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  Immune Reconstitution and Control of HIV Conference
June 2003, Stressa, Italy
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Immune Reconstitution and Control of HIV Conference
Reported by Mike Youle, MD, Director, Centre for HIV Medicine at Royal Free Hospital, London, UK
  The Regina Palace Hotel on the shores of Lago Maggiore at Stresa in Italy was the venue for this small but fascinating gathering, organised by the RIGHT Foundation in conjunction with the University of Pavia. The 'Great and the Good' in Immunotherapy and Immunopathogenesis had gathered from the four corners of the World to debate the effects that HIV has on host immunity and how this can be harnessed to improve therapeutic options.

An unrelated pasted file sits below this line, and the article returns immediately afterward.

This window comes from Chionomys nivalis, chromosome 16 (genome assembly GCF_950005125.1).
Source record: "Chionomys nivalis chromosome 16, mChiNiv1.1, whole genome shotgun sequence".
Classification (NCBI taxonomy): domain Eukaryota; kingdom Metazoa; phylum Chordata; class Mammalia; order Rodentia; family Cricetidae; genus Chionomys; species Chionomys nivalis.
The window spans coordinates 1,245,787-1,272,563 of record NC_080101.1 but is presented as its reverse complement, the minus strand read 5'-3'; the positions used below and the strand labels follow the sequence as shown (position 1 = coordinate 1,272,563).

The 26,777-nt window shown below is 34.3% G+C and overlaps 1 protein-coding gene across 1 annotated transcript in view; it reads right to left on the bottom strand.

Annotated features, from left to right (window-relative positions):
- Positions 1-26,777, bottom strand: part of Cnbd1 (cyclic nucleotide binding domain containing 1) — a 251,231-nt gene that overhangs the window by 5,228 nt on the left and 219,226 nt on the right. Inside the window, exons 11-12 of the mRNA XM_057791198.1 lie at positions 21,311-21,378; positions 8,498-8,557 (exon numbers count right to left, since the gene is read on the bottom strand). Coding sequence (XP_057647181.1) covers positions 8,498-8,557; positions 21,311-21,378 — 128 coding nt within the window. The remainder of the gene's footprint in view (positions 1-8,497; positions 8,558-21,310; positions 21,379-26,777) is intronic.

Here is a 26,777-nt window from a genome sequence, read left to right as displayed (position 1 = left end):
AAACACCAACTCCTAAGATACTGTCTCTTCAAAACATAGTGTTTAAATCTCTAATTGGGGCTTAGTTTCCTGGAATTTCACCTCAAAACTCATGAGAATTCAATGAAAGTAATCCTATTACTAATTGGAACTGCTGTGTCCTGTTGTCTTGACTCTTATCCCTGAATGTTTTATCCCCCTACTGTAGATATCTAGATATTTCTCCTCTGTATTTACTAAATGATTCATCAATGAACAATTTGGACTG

Professor Lorenzo Minoli from the University of Pavia opened the meeting by noting that Structured Treatment Interruption had been a disappointment since it appears that re-presenting virus to the immune system by stopping HAART does not appear to substantially improve the ability to control HIV without the use of antiretrovirals. However the use of vaccines to augment the specific immune responses to HIV may be more promising. Franco Lori from RIGHT next introduced Jay Levy from the University of California, San Francisco, who enthralled the audience with an elegant description of the difference between adaptive immunity, which relies on the development of specific ways of targeting HIV, and innate immunity which is the first response to an external pathogen and which seems to be lost at an early stage for most individuals who acquire HIV. Long term non- progressors (LTNP) appear to retain many of the innate responses which disappear from the majority of people and make up only 5% of the final population, whereas in polio 95% of those infected remain well long-term. He posed the question "Can we bring back this innate response," i.e. that which keeps an individual as a LTNP.